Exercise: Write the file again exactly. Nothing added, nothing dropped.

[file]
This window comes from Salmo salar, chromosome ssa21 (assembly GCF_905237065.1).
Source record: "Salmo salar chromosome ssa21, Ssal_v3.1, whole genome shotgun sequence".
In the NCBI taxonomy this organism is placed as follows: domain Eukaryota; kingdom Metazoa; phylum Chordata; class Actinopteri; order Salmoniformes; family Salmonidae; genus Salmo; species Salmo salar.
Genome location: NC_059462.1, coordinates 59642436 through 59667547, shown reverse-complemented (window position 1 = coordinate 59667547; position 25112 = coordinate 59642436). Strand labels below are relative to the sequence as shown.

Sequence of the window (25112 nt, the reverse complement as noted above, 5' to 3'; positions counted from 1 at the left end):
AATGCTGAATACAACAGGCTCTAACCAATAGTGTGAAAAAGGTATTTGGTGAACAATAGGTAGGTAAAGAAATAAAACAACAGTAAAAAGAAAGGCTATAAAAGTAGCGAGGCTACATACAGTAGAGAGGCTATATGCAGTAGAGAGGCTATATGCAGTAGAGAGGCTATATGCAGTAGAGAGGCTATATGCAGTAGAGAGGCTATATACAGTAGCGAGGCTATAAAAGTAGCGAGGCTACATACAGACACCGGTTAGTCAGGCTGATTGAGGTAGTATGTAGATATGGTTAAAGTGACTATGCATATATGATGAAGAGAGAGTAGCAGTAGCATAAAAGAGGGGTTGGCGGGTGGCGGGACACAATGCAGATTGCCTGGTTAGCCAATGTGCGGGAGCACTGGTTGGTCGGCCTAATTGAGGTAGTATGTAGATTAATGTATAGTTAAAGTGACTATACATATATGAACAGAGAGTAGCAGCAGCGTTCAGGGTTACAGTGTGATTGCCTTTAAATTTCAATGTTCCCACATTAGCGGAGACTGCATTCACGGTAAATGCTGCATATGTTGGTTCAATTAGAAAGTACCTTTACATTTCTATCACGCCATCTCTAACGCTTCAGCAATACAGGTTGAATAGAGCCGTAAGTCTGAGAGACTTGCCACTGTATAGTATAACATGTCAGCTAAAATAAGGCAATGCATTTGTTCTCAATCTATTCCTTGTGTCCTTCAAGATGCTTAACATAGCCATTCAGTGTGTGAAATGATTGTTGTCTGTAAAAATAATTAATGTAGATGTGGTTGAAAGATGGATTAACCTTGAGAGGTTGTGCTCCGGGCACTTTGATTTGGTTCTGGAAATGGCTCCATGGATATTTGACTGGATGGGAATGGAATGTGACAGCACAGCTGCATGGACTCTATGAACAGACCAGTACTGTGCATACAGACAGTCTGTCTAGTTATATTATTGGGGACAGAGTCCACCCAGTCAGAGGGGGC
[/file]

This window comes from Salmo salar, chromosome ssa21 (assembly GCF_905237065.1).
Source record: "Salmo salar chromosome ssa21, Ssal_v3.1, whole genome shotgun sequence".
In the NCBI taxonomy this organism is placed as follows: domain Eukaryota; kingdom Metazoa; phylum Chordata; class Actinopteri; order Salmoniformes; family Salmonidae; genus Salmo; species Salmo salar.
Genome location: NC_059462.1, coordinates 59642436 through 59667547, shown reverse-complemented (window position 1 = coordinate 59667547; position 25112 = coordinate 59642436). Strand labels below are relative to the sequence as shown.

Sequence of the window (25112 nt, the reverse complement as noted above, 5' to 3'; positions counted from 1 at the left end):
AATGCTGAATACAACAGGCTCTAACCAATAGTGTGAAAAAGGTATTTGGTGAACAATAGGTAGGTAAAGAAATAAAACAACAGTAAAAAGAAAGGCTATAAAAGTAGCGAGGCTACATACAGTAGAGAGGCTATATGCAGTAGAGAGGCTATATGCAGTAGAGAGGCTATATGCAGTAGAGAGGCTATATGCAGTAGAGAGGCTATATACAGTAGCGAGGCTATAAAAGTAGCGAGGCTACATACAGACACCGGTTAGTCAGGCTGATTGAGGTAGTATGTAGATATGGTTAAAGTGACTATGCATATATGATGAAGAGAGAGTAGCAGTAGCATAAAAGAGGGGTTGGCGGGTGGCGGGACACAATGCAGATTGCCTGGTTAGCCAATGTGCGGGAGCACTGGTTGGTCGGCCTAATTGAGGTAGTATGTAGATTAATGTATAGTTAAAGTGACTATACATATATGAACAGAGAGTAGCAGCAGCGTTCAGGGTTACAGTGTGATTGCCTTTAAATTTCAATGTTCCCACATTAGCGGAGACTGCATTCACGGTAAATGCTGCATATGTTGGTTCAATTAGAAAGTACCTTTACATTTCTATCACGCCATCTCTAACGCTTCAGCAATACAGGTTGAATAGAGCCGTAAGTCTGAGAGACTTGCCACTGTATAGTATAACATGTCAGCTAAAATAAGGCAATGCATTTGTTCTCAATCTATTCCTTGTGTCCTTCAAGATGCTTAACATAGCCATTCAGTGTGTGAAATGATTGTTGTCTGTAAAAATAATTAATGTAGATGTGGTTGAAAGATGGATTAACCTTGAGAGGTTGTGCTCCGGGCACTTTGATTTGGTTCTGGAAATGGCTCCATGGATATTTGACTGGATGGGAATGGAATGTGACAGCACAGCTGCATGGACTCTATGAACAGACCAGTACTGTGCATACAGACAGTCTGTCTAGTTATATTATTGGGGACAGAGTCCACCCAGTCAGAGGGGGC